In Alison Moore’s prize winning novella, a woman returns to the pre-war house in which she grew up to empty and close up the place following the death of her father. The story unfolds through a series of flashbacks sparked by objects and spaces she encounters as she works alone to clear the place, each memory building on the revelations of the last, drawing the reader into the emotionally turbulent and eventually tragic events of the narrator’s childhood.
The Pre-War House is full of deft and revealing descriptions of the house and the items being packed, the simplicity of the language creating a real sense of the house and the emotional resonance of each of the items while refusing to draw attention to itself. This is writing that is powerful in its starkness. Lines like ‘I turn on the tap, and the house trembles’ shake the reader as much as the protagonist, while the set dressing of family life, clocks, lawns, fridges, telephones, knitting and notebooks, all become weighted with meaning.
As objects are packed away and rooms are emptied, the story of the novella opens out to reveal the narrator’s adult understanding of events that as a child she struggled to fully grasp. Moore controls the pace and power of these revelations through her shaping of structure and descriptive prose, the resulting story leading the reader through both the house of the present and the family turmoil in its past.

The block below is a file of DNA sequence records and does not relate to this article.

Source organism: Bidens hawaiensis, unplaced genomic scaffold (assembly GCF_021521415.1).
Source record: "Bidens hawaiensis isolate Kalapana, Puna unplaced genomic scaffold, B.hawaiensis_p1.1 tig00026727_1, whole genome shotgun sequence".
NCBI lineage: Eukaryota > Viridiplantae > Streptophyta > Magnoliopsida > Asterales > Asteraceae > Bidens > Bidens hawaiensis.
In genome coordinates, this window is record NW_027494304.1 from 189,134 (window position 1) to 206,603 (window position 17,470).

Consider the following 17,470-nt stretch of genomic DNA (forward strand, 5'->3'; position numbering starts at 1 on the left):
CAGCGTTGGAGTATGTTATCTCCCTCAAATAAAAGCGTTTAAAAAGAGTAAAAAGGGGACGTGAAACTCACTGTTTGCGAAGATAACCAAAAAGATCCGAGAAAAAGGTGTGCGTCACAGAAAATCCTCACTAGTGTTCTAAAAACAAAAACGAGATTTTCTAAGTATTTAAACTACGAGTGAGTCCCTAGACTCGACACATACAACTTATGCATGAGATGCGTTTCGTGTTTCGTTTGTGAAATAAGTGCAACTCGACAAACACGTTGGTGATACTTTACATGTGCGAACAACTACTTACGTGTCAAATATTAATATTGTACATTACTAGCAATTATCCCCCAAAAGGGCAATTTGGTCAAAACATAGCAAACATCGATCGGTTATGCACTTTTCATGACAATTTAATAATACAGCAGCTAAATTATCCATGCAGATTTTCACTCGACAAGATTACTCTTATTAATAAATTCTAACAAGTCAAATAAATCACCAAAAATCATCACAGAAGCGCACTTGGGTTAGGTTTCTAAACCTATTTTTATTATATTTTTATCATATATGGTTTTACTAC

It should come as no surprise that The Pre-War House is a controlled and powerful piece of prose fiction, coming as it does from an author whose debut novel features on the recently released Man Booker 2012 longlist. It was awarded 1st prize in the novella category of The New Writer Prose & Poetry Prizes 2009 and published in The Collection, July 2010.
Alison Moore’s Booker longlisted novel The Lighthouse is published this month by Salt Publishing. I eagerly await the arrival of my pre-ordered copy.
Update: The Pre-War House is now published as part of Alison Moore’s debut collection of short fiction, The Pre-War House and other stories.